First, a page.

It’s a Jungle Out There: Monkey Jungle
With Florida’s long list of defunct tourist attractions getting longer every day, we are fortunate that some smaller venues still survive. Monkey Jungle is one of those more laid back attractions that still manage to entertain without thrill rides, stage shows, or 3-D presentations. The formula is a simple one, if you like monkeys then you will love Monkey Jungle.
Monkey Jungle was founded in 1933 by Joseph and Grace DuMond. The couple purchased ten acres of land in South Florida and released a small group of Macaque monkeys (also known as crab-eating monkeys) into the trees for study. To fund the project, they soon began charging ten cents admission to the interested locals who had heard about the free roaming primates. Screen covered walkways were eventually added to protect the visitors from harm if they were perceived as intruders by the territorial monkeys.
In 1955, Joe DuMond’s son Frank became the director of the project and began to expand the park to include new scientific study programs and attractions for the general public. This included the creation of a four acre Amazonian rain forest complete with native monkeys. The vegetation thrived in the South Florida sun and the canopy of plants became so thick that it created its own ecosystem and climate. During this period, other primates like Bulu the Gorilla and trained chimp shows were added to entice tourists who had come south to visit the beaches.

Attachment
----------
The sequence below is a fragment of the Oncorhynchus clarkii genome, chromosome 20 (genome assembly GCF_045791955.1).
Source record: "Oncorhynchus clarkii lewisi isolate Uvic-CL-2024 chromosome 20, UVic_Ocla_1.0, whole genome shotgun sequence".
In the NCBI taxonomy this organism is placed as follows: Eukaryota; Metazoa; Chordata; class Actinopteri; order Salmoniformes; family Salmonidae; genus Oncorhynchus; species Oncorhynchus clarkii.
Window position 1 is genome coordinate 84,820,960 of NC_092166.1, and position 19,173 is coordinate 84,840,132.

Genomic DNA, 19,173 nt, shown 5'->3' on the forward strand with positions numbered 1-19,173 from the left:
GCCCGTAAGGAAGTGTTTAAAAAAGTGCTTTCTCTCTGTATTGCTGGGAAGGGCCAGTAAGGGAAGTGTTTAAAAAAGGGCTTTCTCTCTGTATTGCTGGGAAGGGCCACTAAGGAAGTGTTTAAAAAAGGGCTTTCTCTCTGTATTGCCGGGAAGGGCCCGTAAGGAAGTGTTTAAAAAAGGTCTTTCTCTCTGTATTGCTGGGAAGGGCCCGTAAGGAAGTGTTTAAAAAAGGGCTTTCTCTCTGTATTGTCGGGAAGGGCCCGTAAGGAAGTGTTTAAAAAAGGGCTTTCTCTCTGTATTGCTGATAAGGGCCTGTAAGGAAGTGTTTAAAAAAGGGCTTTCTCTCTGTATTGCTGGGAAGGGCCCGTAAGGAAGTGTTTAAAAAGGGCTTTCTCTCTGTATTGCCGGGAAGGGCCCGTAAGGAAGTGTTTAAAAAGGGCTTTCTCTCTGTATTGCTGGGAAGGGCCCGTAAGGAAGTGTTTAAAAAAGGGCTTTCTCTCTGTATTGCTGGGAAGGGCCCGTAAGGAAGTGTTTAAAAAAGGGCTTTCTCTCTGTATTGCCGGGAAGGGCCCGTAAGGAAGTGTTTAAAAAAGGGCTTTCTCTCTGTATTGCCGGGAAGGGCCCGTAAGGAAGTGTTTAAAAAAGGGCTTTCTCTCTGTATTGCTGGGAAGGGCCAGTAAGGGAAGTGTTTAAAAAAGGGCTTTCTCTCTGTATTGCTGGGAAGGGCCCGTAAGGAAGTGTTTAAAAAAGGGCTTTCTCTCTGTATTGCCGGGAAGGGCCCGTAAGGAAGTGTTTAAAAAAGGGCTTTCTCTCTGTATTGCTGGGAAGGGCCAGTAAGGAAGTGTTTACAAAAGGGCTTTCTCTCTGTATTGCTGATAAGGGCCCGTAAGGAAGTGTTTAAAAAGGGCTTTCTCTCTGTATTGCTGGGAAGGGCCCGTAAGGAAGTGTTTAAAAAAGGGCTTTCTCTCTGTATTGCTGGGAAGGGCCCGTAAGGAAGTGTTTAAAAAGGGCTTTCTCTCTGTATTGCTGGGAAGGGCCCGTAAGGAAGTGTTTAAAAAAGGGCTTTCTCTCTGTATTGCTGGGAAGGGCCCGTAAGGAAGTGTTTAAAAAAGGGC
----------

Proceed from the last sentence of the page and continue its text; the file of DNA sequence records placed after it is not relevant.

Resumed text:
Hurricane Andrew caused major devastation to the park in 1992, destroying many of the fixtures and most of the vegetation. The larger primates were moved to safety but many of the smaller ones weathered the storm just like they would in the wild. The rain forest was rebuilt but it is estimated that it will take another ten years before it returns to its former luster.
Monkey Jungle is also the home of a variety of exotic birds and reptiles. While rarer species are kept in pens, many lizards roam free in the trees and along the fence lines just like the monkeys. The park also features a program for captive parrots that can no longer be cared for by their owners. The birds are housed with compatible species in free flight cages that allow them room to fly.